B. Metrics for filter performance evaluation

For quantitative evaluation of the filter performances in terms of noise reduction and edge preservation, we use the following metrics.

Normalized Mean Square Error (NMSE)

We calculate NMSE of the original and filtered images with respect to the true images when the true images are available. We assume the images taken with much higher x-ray exposure to be the true images since they have much less noise as compared to the ones taken with low x-ray exposure. NMSE would represent how the filtered image resembles the true image. NMSE is defined by:

where I f and I n are the filtered and original images, respectively, and I T is the true image.

Noise Energy Reduction Ratio (NERR)

Assuming the noise is white all over the spatial frequency band and the signal is mostly contained in the low spatial frequency band, we take Fourier transform of the original image and the filtered image to transform them to the spatial frequency domain. Then, we apply 2D radial high-pass filter with the cutoff frequency k c, that is, , to the transformed images to remove the signal components residing in the low frequency band. After the high-pass filtering, NERR is then calculated by:

where u and v are the spatial frequencies in the x- and y-directions, D n is the Fourier transform of the difference of the original image from the true (high x-ray dose) image after the high-pass filtering. D f is the Fourier transform of the difference of the filtered image from the true image after the high-pass filtering. The cutoff frequency k c was chosen in each image so that most of the signal components are rejected in the calculation of NERR.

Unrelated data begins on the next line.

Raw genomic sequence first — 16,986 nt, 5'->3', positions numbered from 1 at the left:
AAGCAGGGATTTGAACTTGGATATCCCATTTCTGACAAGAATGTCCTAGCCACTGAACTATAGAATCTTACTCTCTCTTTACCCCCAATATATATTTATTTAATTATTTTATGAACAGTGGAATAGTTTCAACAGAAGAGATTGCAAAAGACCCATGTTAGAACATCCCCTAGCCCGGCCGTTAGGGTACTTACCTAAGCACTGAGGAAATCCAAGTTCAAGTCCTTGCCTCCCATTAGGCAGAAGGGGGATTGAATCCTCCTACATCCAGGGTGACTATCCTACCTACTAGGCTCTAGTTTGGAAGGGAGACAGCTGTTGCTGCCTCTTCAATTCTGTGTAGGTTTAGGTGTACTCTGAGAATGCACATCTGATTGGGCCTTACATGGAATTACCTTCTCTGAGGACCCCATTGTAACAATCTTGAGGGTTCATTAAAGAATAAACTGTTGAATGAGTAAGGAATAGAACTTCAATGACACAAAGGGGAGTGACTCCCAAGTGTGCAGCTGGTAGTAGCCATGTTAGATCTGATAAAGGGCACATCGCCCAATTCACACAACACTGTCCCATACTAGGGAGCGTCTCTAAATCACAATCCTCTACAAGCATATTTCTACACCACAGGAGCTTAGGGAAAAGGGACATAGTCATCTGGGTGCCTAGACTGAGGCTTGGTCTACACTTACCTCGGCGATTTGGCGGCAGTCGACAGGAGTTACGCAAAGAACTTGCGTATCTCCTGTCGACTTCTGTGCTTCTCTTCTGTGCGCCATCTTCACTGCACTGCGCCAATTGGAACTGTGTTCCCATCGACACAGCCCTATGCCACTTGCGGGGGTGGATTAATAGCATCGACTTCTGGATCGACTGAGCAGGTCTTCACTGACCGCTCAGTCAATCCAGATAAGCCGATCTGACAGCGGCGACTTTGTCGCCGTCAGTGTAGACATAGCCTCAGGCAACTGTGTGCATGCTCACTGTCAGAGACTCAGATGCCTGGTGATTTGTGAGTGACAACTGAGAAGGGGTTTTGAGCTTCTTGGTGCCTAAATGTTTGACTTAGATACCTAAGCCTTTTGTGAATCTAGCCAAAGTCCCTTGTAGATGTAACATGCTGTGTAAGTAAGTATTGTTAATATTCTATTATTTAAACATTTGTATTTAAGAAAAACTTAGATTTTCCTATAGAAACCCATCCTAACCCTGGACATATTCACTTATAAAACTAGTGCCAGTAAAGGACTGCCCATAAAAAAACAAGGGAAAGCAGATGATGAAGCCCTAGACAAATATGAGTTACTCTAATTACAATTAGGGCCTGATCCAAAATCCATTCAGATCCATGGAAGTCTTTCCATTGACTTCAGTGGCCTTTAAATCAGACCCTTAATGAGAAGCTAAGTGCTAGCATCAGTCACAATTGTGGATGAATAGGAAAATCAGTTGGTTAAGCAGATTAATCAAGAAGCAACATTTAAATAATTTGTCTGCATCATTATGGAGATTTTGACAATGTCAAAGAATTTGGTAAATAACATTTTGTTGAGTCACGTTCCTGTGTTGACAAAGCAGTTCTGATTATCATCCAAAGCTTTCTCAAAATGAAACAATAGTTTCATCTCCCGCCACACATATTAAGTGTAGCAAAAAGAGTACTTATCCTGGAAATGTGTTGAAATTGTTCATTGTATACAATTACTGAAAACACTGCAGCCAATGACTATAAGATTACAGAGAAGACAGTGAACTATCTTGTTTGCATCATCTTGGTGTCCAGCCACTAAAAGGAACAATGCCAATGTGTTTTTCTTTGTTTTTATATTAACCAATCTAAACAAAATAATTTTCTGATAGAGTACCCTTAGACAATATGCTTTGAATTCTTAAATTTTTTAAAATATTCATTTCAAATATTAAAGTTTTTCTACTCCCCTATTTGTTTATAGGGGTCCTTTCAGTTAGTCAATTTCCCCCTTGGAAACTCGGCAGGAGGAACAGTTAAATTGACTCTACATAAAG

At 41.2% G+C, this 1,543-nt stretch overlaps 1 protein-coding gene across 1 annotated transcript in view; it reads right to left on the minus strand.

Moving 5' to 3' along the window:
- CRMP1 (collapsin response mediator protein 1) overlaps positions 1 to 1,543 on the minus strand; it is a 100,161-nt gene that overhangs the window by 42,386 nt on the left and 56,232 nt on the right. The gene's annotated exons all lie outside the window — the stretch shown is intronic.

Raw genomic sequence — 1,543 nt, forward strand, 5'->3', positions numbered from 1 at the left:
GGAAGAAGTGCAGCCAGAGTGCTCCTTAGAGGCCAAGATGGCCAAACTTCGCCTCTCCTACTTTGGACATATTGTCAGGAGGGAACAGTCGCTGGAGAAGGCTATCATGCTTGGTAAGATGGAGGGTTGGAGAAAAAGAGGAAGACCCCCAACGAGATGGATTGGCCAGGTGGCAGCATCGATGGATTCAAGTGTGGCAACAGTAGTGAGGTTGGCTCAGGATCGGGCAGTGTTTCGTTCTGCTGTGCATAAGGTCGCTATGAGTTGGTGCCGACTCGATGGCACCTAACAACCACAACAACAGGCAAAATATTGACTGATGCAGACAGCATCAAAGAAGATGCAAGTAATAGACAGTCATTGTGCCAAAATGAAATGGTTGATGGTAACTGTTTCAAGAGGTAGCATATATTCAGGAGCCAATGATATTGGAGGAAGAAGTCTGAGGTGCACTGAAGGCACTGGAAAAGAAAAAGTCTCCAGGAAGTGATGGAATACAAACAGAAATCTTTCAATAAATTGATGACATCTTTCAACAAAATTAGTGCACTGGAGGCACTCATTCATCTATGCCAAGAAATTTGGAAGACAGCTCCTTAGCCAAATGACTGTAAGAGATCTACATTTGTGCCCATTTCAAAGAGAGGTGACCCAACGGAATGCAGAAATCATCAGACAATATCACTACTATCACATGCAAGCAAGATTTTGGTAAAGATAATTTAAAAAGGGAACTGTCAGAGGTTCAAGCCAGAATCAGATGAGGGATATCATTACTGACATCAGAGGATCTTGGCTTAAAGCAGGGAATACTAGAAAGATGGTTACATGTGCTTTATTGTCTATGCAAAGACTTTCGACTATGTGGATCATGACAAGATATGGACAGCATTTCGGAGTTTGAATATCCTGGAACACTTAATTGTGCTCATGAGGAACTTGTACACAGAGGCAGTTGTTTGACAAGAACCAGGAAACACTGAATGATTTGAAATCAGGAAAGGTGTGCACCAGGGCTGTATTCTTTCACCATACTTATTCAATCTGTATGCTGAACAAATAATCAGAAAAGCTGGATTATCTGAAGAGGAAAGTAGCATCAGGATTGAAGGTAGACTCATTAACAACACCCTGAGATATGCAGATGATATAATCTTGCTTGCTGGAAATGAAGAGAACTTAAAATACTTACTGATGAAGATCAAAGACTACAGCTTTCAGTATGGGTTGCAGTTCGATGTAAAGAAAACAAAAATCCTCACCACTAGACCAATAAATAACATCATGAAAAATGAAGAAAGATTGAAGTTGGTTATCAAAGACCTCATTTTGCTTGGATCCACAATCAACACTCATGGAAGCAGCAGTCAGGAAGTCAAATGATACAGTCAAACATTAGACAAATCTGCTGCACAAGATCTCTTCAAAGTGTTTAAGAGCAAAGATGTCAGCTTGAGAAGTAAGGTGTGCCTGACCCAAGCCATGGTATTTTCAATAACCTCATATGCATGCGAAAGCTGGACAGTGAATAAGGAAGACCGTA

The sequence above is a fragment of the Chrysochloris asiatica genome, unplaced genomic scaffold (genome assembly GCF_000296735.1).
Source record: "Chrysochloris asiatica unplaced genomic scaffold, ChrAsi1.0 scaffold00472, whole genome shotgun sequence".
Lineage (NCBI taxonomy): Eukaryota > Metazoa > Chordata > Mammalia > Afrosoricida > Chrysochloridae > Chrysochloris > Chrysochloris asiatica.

Beta metric (β)

As a measure to evaluate edge preservation and artifact formation, the beta metric (β) is defined by [9]:

where ΔI n and ΔI f represent the edge images of the original image I n and the filtered image I f , respectively. The edge images are calculated by applying the 3 × 3 Laplacian operator followed by thresholding to reject false edges stemming from noise. and are the mean intensities of ΔI n and ΔI f , respectively. The beta metric represents the resemblance of the edge images derived from the original and filtered images. If the edge is well preserved during the denoising process, the beta metric will be close to unity.

SNR gain (g)
SNR is evaluated in five different uniform-intensity ROIs with the size of 10 × 10. The uniform region is selected manually in each image by visual inspection. SNR in the ROI is defined by the mean pixel intensity divided by the standard deviation of the pixel intensity in the ROI. The SNR gain is defined by:

where SNR f and SNR n are the average SNRs in the filtered and original images, respectively.

Computation time

Computation time is evaluated on a personal computer with an Intel-Pentium® Dual-Core CPU E6500 @ 2.93GHz processor. The filters have been implemented using MATLAB™ (The Mathworks, Inc., Natic, MA.) and the computation time is evaluated excluding the data readout time from the disk to the PC memory.